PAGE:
Could we be facing a coffee shortage in the near future? Another coffee crop is down due to a major pest and weather events that disrupted the season.
The latest report on Hawaii’s coffee crop shows a drop in some numbers. The final Hawaii utilized coffee production is estimated at 34.7 million pounds (by cherry basis) for the 2015-2016 season, a five percent decrease from the previous season. Bearing acreage totaled 6,900 acres, down 900 acres from the prior season. Weather events and coffee berry borer (CBB) damage accounted for the drop in acreage.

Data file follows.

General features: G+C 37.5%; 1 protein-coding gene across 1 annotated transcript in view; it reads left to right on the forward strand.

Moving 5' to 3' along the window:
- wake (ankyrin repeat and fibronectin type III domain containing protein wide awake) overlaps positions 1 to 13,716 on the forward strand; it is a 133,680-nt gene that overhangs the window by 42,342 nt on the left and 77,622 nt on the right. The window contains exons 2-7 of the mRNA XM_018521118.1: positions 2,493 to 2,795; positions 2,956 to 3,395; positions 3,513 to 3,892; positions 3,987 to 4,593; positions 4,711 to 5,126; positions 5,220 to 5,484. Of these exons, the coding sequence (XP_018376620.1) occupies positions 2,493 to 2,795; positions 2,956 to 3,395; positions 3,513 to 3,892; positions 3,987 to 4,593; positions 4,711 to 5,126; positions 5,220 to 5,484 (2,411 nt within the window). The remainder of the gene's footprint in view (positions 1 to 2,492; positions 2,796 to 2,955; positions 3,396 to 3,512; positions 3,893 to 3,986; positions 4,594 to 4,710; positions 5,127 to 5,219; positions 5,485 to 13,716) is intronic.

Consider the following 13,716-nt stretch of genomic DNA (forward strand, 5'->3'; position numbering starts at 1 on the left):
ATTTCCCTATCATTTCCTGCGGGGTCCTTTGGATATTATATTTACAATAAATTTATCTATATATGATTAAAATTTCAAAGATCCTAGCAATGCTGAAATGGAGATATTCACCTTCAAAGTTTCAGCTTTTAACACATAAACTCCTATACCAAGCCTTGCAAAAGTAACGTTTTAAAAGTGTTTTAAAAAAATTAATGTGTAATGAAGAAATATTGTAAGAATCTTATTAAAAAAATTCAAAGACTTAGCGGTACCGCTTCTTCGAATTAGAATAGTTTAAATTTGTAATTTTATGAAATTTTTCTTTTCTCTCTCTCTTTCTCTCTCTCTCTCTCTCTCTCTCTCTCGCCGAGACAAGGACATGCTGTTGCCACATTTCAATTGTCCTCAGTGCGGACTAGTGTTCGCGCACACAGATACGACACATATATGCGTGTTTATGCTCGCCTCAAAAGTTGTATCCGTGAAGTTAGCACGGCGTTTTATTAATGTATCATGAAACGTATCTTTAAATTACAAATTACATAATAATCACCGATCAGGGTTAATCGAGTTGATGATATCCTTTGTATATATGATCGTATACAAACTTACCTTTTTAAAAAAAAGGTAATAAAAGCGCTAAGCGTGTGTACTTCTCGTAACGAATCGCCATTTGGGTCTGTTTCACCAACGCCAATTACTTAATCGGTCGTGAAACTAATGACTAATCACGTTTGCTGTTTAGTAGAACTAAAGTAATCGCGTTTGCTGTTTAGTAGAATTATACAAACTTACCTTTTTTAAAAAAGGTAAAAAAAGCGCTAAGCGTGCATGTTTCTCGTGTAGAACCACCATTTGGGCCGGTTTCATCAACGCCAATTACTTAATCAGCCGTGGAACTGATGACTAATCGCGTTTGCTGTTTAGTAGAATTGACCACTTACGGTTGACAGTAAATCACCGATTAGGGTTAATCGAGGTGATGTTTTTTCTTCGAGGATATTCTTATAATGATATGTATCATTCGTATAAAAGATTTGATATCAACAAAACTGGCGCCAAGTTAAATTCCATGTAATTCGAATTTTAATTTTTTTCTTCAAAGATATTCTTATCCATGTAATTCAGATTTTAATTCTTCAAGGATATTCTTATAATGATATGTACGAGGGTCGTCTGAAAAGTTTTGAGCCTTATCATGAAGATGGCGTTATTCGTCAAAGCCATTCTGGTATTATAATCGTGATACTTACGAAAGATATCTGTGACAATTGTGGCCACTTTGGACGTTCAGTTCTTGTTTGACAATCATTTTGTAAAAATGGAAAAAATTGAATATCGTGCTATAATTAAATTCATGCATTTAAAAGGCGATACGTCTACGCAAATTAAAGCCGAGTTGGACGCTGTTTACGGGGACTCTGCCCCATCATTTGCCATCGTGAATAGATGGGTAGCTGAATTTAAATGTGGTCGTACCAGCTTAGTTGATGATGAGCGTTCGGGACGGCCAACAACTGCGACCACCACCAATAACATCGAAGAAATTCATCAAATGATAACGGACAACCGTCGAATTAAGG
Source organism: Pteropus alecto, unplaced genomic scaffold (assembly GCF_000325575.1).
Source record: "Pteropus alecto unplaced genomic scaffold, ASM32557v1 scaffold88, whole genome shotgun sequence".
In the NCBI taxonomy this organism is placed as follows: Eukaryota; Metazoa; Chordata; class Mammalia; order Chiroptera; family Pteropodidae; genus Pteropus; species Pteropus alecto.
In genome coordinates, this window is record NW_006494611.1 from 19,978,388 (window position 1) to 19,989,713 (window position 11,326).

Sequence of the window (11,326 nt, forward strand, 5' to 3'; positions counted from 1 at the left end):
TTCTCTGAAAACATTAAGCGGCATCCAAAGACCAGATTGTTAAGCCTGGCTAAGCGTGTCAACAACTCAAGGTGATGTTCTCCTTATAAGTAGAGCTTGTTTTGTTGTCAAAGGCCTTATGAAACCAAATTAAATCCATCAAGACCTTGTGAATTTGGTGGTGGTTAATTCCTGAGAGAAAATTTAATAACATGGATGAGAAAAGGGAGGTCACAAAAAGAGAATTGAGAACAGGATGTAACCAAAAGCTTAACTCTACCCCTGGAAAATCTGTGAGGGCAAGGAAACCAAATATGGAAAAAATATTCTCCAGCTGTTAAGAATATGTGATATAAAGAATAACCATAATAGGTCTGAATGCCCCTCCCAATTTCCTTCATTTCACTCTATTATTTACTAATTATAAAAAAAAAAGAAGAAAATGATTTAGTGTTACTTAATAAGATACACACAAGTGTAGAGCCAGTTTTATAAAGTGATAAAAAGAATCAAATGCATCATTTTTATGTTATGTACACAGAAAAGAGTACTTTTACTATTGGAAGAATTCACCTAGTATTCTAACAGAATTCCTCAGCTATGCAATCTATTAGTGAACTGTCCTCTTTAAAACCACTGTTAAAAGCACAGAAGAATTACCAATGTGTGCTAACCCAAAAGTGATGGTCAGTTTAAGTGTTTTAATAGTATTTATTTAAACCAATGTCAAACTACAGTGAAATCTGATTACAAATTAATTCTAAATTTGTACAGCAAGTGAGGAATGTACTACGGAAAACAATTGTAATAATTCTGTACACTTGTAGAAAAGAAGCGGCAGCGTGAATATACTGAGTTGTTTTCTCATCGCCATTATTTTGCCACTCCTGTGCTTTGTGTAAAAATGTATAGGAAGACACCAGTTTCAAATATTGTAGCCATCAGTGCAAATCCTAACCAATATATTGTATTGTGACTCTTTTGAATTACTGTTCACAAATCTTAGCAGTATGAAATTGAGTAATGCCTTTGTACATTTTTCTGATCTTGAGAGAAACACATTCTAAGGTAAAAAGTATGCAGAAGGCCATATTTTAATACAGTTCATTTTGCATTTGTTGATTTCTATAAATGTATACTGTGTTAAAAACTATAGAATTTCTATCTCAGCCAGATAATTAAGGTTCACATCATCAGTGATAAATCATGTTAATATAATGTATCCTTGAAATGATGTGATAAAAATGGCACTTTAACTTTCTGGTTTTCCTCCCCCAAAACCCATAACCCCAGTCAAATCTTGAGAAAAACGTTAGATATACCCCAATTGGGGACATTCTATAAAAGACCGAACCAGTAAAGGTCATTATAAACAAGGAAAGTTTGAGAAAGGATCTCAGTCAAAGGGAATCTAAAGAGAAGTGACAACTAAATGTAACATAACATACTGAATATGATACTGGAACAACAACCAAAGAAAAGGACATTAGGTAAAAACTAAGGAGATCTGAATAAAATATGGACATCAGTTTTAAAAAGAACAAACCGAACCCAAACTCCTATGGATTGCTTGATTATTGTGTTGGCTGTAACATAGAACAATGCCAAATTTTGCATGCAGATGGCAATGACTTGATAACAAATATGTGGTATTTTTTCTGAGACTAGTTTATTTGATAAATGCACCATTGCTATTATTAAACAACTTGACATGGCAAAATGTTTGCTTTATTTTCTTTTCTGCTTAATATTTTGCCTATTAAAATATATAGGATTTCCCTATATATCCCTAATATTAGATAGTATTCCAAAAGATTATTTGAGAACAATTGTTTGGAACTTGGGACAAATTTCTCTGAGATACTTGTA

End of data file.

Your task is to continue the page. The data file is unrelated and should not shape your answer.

The coffee berry borer is a native of Central Africa, but is now found throughout nearly all coffee-producing countries in the world.
There are some good numbers however. Average yield is at 5,300 pounds per acre, up 580 pounds from the previous season. The statewide farm price for coffee averaged $1.56 per pound a drop of nine percent from the previous season’s price of $1.72 per pound. The value of utilized production for coffee is estimated at $54.2 million for this season, 14 percent less than last season’s $62.6 million. CBB remains a concern for the industry, though controlling measures are showing signs of progress.